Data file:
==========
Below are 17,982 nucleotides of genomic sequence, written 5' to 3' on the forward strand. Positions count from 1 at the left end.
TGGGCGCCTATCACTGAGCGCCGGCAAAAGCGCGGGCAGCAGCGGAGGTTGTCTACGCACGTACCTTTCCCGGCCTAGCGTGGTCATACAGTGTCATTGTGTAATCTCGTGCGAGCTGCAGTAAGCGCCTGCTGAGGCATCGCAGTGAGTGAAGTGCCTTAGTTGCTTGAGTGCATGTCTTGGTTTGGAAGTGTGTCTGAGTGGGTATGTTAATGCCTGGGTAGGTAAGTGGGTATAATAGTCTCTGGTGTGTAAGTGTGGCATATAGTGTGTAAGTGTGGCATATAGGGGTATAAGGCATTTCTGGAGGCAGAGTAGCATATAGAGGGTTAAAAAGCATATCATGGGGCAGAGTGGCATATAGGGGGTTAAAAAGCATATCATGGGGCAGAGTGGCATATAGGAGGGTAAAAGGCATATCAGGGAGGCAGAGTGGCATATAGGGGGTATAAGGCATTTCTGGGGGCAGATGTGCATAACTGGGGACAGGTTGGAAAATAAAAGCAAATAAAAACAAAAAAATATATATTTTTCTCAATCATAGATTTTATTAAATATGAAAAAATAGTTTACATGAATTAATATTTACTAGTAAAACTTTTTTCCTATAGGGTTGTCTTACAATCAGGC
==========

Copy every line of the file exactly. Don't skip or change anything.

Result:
Below are 17,982 nucleotides of genomic sequence, written 5' to 3' on the forward strand. Positions count from 1 at the left end.
TGGGCGCCTATCACTGAGCGCCGGCAAAAGCGCGGGCAGCAGCGGAGGTTGTCTACGCACGTACCTTTCCCGGCCTAGCGTGGTCATACAGTGTCATTGTGTAATCTCGTGCGAGCTGCAGTAAGCGCCTGCTGAGGCATCGCAGTGAGTGAAGTGCCTTAGTTGCTTGAGTGCATGTCTTGGTTTGGAAGTGTGTCTGAGTGGGTATGTTAATGCCTGGGTAGGTAAGTGGGTATAATAGTCTCTGGTGTGTAAGTGTGGCATATAGTGTGTAAGTGTGGCATATAGGGGTATAAGGCATTTCTGGAGGCAGAGTAGCATATAGAGGGTTAAAAAGCATATCATGGGGCAGAGTGGCATATAGGGGGTTAAAAAGCATATCATGGGGCAGAGTGGCATATAGGAGGGTAAAAGGCATATCAGGGAGGCAGAGTGGCATATAGGGGGTATAAGGCATTTCTGGGGGCAGATGTGCATAACTGGGGACAGGTTGGAAAATAAAAGCAAATAAAAACAAAAAAATATATATTTTTCTCAATCATAGATTTTATTAAATATGAAAAAATAGTTTACATGAATTAATATTTACTAGTAAAACTTTTTTCCTATAGGGTTGTCTTACAATCAGGC